In vertebrates with separate sexes, sex determination can be genotypic (GSD) or temperature-dependent (TSD). TSD is very common in reptiles, where the ambient temperature during sensitive periods of early development irreversibly determines whether an individual will be male or female. The number of males and females in a population is the sex ratio, a key demographic parameter crucial for population viability.
A number of previous studies have also suggested that TSD may also be very common in many species of fish, with increasing temperatures generally affecting the sex ratio of a species in one of three ways: increased numbers of males, increased numbers of females or increased numbers of males at high and low temperatures, with a balanced sex ratio at intermediate temperatures. However, to elicit a sex-ratio response to temperature, past experiments were often conducted only in the laboratory and not in the field, and the temperatures used were beyond the natural range of temperatures that the species experience in nature.
In a study directed by Francesc Piferrer, from the Institute of Marine Sciences in Barcelona, published in the open-access journal PLoS ONE on July 30, the Spanish researchers used field and laboratory data to critically analyze the presence of TSD in the 59 species of fish where this type of sex determining mechanism had been postulated.
The new study provides evidence that many cases where the observed sex ratio has shifted in response to temperature reveal thermal alterations of an otherwise predominately GSD mechanism rather than the presence of TSD. The results also show that in fish species with TSD, increasing temperatures invariably result in highly male-biased sex ratios. Finally, the researchers show that even small changes of just 1-2°C can significantly alter the sex ratio from 1:1 (males:females) up to 3:1 in both freshwater and marine species.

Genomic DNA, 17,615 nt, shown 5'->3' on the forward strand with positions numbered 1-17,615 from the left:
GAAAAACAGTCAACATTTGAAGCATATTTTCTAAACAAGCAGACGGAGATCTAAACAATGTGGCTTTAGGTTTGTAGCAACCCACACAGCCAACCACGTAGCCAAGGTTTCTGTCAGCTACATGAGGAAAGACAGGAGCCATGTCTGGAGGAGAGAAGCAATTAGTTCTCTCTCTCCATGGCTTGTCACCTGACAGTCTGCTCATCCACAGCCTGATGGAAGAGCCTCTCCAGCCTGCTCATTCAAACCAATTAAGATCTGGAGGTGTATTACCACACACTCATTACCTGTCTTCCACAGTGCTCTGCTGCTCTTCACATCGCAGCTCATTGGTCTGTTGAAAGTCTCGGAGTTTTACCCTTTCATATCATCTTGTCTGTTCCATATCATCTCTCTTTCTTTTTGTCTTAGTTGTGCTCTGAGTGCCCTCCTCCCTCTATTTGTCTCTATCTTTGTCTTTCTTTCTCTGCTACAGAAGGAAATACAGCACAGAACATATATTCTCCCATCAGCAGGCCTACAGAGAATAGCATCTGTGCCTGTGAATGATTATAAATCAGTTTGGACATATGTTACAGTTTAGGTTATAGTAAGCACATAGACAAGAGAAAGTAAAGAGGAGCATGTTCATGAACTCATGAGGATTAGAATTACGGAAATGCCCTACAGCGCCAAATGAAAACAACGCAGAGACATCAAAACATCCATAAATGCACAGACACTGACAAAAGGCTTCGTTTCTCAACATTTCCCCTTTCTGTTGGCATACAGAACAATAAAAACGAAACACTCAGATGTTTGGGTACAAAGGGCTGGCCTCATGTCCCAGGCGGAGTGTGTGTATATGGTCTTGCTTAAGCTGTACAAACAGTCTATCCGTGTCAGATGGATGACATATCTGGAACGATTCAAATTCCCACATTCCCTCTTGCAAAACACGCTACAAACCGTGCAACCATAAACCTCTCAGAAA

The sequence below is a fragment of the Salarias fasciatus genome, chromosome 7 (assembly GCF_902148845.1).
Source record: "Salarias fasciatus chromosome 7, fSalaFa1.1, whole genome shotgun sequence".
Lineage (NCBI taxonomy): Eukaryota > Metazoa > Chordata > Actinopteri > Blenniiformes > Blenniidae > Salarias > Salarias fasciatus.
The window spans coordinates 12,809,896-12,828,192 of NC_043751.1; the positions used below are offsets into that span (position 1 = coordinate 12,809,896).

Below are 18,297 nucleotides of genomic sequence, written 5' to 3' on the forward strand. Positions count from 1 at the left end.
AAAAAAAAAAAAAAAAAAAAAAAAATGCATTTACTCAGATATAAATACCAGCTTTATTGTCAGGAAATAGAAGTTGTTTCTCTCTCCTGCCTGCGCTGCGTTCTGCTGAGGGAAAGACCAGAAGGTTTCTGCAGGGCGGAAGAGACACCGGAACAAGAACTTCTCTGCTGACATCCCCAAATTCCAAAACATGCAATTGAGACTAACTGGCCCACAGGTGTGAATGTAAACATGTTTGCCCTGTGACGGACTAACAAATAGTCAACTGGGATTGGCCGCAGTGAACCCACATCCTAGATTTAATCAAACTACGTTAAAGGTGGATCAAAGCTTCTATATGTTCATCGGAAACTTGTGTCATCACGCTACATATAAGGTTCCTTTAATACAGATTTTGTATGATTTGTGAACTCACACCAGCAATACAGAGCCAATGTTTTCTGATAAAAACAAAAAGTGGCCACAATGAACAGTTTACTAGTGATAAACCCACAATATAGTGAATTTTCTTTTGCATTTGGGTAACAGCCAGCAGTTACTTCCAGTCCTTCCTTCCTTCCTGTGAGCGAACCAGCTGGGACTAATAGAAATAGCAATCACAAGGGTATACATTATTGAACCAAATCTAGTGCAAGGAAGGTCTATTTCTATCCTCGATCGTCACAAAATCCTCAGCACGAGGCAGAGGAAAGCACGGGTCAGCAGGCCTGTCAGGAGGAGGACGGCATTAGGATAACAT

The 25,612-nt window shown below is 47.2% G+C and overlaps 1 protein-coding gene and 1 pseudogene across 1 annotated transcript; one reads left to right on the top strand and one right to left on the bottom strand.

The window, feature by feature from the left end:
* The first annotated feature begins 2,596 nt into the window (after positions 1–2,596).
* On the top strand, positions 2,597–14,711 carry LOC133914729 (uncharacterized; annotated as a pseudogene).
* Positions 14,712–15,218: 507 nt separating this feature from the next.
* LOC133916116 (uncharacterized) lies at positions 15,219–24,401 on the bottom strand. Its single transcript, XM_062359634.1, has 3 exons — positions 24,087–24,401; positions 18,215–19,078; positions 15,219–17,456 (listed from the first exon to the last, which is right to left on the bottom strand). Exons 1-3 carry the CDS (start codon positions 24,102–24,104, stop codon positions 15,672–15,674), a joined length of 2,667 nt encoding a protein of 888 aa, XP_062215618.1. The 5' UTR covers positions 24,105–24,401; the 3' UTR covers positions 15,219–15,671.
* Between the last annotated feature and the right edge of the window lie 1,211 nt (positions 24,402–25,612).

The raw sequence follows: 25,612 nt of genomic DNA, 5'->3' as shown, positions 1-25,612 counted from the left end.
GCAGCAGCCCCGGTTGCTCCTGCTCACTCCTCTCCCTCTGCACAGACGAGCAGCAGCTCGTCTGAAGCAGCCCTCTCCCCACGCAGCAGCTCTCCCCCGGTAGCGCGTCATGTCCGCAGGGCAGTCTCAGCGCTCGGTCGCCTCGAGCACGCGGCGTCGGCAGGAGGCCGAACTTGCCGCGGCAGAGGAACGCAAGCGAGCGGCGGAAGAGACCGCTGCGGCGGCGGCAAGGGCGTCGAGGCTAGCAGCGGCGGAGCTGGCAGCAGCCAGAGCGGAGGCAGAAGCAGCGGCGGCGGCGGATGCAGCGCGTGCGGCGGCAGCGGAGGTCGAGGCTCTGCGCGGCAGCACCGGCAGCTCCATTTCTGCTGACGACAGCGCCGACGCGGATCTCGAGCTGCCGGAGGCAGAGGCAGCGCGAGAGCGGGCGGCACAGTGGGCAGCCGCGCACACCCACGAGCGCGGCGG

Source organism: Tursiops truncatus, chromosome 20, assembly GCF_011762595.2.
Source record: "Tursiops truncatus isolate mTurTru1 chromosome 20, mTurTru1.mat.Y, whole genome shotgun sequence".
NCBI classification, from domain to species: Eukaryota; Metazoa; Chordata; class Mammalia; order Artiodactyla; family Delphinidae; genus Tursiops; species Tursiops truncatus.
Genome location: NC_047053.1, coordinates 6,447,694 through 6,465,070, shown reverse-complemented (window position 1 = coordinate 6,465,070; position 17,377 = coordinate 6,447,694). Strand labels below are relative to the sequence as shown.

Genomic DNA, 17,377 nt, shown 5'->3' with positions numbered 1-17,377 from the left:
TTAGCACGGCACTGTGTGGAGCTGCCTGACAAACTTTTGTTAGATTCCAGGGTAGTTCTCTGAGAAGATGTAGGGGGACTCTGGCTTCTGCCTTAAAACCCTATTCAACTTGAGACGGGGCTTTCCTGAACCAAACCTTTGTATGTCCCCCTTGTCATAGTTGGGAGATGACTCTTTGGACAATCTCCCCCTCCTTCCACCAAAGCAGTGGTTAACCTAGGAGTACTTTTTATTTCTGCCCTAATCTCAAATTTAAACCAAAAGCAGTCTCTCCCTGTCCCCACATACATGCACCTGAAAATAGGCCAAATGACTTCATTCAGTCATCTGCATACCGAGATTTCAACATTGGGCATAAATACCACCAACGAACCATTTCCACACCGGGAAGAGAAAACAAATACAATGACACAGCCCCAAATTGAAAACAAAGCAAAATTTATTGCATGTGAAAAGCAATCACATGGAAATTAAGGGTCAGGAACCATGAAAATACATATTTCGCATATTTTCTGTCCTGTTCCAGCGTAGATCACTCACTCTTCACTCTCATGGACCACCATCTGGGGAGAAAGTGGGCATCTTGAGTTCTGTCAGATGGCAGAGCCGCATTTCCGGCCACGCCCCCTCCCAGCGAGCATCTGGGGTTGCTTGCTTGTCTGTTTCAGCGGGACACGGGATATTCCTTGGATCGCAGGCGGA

This study shows that TSD in fish is far less widespread than currently believed, suggesting that TSD is clearly the exception in fish sex-determination. Thus, the scientists suggest that the evolution of sex-determining mechanisms in lower vertebrates, as is currently understood, needs to be revised. Further, species with TSD exhibit only one general change in sex ratio in response to temperature increase (leading to many males and few females). In many species, females determine the number of offspring for the next generation and so the viability of some fish populations with TSD can be compromised through alterations in their sex ratios due to temperature fluctuations of the magnitude predicted by climate change.
The researchers identify two key questions for future research. Firstly, whether the predicted effects can be observed in sensitive, natural populations – there are indications that this could be the case in some populations of South American silversides. Secondly, while it is already known that high temperatures inhibit the synthesis of estrogens, which are essential for female sex differentiation in fish and reptiles, more work needs to be done into the molecular mechanism linking environmental temperature and estrogen synthesis.
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